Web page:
When it comes to simple summer dinners, this recipe is as good as it gets. In the time it takes for the water to come to a boil, I can have the entire recipe prepped and ready to cook. By the time the pasta is perfectly cooked, the sauce is ready and dinner is served.
The inspiration for this pasta dish came from another summer favorite: Heirloom Tomato Bruschetta with Basil. We love to celebrate our beloved heirloom tomato season with fresh bruschetta on a warm summer afternoon. So, why not prepare the rustic bruschetta topping and serve it with pasta instead of the traditional crusty loaf of bread?
The results are equally delicious. It’s nice to have more than one way to celebrate the long-awaited arrival of heirloom tomato season. It’s also nice to be able to serve a delicious, fresh dinner at our family table in less than 30 minutes from start to finish!
Heirloom Tomato Bruschetta Pasta
Serves 4 as a main course
1 pound heirloom tomatoes, cut into chunks
2 cloves garlic, minced
1 ounce sun-dried tomatoes packed in oil
1 Tablespoon oil from sun-dried tomatoes
1 Tablespoon extra virgin olive oil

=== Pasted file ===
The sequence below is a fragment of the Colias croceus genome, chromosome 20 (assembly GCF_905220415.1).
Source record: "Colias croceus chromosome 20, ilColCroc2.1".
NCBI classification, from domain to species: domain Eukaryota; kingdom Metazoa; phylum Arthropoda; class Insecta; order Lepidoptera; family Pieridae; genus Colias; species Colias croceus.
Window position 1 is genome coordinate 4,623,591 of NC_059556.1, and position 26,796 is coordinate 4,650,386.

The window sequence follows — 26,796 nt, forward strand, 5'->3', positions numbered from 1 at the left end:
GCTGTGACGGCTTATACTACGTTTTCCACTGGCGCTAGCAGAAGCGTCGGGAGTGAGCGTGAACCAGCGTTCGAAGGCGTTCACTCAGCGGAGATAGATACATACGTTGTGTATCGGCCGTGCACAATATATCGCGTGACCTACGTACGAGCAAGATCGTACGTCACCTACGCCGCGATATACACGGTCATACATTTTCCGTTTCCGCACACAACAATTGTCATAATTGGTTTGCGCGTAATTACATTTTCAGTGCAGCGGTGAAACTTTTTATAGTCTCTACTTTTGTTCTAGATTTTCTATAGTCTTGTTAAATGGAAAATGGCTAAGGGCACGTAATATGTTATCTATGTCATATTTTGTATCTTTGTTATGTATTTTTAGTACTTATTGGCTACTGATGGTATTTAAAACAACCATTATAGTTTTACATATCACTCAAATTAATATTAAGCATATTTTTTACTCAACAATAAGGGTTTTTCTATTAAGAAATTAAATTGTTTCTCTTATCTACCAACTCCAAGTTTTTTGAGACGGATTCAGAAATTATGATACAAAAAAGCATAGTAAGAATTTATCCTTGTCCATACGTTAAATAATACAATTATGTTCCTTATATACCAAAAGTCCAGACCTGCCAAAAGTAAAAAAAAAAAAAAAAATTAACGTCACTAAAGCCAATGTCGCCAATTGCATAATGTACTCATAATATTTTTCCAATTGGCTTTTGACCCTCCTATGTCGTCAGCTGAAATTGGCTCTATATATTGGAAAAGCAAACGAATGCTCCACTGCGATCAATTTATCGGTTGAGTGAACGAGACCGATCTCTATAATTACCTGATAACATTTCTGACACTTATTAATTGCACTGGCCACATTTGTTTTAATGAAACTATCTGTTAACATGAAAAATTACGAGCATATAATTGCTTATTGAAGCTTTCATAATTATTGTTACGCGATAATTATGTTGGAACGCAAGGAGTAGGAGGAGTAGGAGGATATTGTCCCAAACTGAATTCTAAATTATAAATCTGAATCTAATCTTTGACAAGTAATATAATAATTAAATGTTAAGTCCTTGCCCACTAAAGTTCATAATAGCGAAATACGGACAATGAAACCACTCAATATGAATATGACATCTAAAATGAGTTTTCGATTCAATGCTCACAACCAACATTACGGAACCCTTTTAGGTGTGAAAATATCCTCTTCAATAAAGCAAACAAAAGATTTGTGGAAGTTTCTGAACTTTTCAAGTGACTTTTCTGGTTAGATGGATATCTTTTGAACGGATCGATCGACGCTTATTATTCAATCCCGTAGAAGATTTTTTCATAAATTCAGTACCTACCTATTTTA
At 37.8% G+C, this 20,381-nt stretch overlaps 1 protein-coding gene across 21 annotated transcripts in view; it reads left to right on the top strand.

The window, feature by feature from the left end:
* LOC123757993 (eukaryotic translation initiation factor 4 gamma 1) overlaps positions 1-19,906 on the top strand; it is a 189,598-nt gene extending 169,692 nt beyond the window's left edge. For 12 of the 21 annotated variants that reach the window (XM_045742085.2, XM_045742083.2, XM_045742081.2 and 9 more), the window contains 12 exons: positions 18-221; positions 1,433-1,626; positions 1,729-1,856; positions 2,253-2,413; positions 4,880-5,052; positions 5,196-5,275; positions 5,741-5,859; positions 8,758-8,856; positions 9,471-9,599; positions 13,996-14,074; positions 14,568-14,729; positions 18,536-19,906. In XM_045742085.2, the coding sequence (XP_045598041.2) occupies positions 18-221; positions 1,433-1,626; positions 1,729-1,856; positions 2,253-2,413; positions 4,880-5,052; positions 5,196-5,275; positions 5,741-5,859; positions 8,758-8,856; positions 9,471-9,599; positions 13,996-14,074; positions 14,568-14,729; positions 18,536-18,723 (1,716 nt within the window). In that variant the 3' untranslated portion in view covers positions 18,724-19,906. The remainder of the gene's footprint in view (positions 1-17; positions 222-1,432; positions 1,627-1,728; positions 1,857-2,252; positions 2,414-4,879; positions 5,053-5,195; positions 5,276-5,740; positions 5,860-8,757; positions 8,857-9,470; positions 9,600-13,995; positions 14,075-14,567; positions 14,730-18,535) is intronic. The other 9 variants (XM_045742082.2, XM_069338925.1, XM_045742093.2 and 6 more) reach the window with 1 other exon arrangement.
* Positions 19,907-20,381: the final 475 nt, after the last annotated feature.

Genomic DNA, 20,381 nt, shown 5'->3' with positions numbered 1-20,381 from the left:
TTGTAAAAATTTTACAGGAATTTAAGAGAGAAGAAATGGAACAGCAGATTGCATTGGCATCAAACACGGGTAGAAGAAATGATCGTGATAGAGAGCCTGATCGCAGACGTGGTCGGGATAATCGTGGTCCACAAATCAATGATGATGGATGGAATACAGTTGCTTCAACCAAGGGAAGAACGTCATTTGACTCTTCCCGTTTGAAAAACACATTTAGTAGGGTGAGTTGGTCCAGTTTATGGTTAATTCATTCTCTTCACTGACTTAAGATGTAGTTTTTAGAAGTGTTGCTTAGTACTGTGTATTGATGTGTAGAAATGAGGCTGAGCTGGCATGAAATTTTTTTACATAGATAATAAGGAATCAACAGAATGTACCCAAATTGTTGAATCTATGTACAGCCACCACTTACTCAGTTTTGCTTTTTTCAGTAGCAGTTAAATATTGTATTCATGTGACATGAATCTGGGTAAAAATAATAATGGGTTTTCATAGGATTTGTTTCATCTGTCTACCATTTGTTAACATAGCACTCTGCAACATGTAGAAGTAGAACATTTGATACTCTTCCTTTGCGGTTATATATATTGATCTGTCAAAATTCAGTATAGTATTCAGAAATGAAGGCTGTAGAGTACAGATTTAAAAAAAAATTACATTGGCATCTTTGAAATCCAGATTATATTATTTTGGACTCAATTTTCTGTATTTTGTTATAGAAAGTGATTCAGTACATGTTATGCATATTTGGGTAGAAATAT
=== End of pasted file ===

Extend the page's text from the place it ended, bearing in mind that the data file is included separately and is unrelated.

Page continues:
4 ounces mozzarella, cut into cubes
2 ounces smoked mozzarella, cut into cubes
12 ounces penne pasta
1 handful basil leaves, torn
salt and pepper to taste
Balsamic Vinegar Glaze
Bring a large pot of water to a roiling boil. Add 1 Tablespoon of salt to the water and return to boil. Add pasta and cook until al dente.
Meanwhile, combine the oil from the jar of sun-dried tomatoes with the olive oil and minced garlic in a large skillet. Warm gently over low heat until the garlic is fragrant. Roughly chop or julienne the sun-dried tomatoes before adding them to the warm oil. Add the fresh tomatoes to the skillet and warm over low heat.
Add the cooked pasta to the skillet and toss to coat. If the pan is dry, add water from the pasta pot to moisten. Remove from the heat and add the basil and mozzarella. Gently stir the mixture. Taste for seasoning and add more salt or pepper if needed. Serve warm garnished with balsamic vinegar glaze.